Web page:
The Promise directed by Terence “Terry” George (director of Hotel Rwanda) takes on a tough story of the Armenian Genocide. This setting takes place before the world ward 1 begins.
Turkey began roundly killing Armenian citizens throughout their country calling it a “relocation” of the people. Even after 1.5 million Armenian lives where taken the Turkish government still refuses to recognize the event. The story has been waiting for the right film to tell the tragedy but sadly this film does not justify it.
The film begins in Turkey and begins by introducing Oscar Isaac’s playing character Mikael, who is an intelligent and passionate man about his family and community. He commits a promise to young village girl Maral (played by Angela Sarafyan) and agrees to become engaged to her in return of 400 gold coins which will be invested in Mikael’s passion to study medicine. He moves to Constantinople to enroll as a student and immediately meets beautiful French-Armenian tutor, Ana (Charlotte Le Bon). No surprise Mikael quickly becomes infatuated with Ana during his time in Constantinople. Yet Ana does have a relationship with Chris Myers (Christian Bale), who seems to love Ana just as strong. Chris is an American journalist and his character really doesn’t focus much on the romance Ana and Mikael have instead his character does focus on the Armenian people.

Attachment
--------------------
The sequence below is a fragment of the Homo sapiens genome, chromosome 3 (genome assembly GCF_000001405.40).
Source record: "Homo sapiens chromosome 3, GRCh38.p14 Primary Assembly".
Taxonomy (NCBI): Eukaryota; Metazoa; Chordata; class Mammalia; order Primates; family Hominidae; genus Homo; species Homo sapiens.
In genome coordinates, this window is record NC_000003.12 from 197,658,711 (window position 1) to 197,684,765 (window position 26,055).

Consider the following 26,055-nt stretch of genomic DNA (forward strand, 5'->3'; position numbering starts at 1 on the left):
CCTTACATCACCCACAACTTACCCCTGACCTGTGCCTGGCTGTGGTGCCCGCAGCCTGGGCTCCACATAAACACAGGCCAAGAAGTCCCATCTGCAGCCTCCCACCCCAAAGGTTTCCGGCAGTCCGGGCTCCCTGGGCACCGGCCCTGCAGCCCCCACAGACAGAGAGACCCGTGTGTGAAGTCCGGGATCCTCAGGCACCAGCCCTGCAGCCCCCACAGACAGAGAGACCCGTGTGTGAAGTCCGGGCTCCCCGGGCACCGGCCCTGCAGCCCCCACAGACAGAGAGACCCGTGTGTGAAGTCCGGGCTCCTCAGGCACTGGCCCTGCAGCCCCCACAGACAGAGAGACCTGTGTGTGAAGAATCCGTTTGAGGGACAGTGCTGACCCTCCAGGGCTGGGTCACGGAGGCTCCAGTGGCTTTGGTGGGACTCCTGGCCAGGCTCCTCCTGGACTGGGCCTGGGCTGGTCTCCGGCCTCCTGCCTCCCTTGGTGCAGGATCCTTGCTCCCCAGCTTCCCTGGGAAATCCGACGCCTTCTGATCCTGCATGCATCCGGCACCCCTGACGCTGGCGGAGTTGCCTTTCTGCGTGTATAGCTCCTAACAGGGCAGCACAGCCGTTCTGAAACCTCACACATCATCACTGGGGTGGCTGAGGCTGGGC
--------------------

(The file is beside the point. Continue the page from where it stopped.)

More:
Overall a love triangle is formed and the film seems to be trying to hard with it’s cliched writing. The love between Mikael and Ana feels done too fast but I did fall for some scenes which creates a rom-com. They do accomplish to have some scenes making the audience fall for the couple.
Some scenes also did capture more interesting and important events happening. In one part Mikael saves Armenian people captured in a high speed train and really captures the horror happening. Following another part where he is given salvation from a small Armenian family who were kind enough to give him a donkey. The movie should have focused more in these type of scenarios.
The film had a big responsibility having to represent one of the most tragic tales in human history and overall was an interesting movie if not for some of the cliched war time romance.
Judge the movie yourself and watch it this Friday (4/21/2017)a few days before Armenian Genocide Remembrance Day (Monday April 24). You never know you could end up loving this film.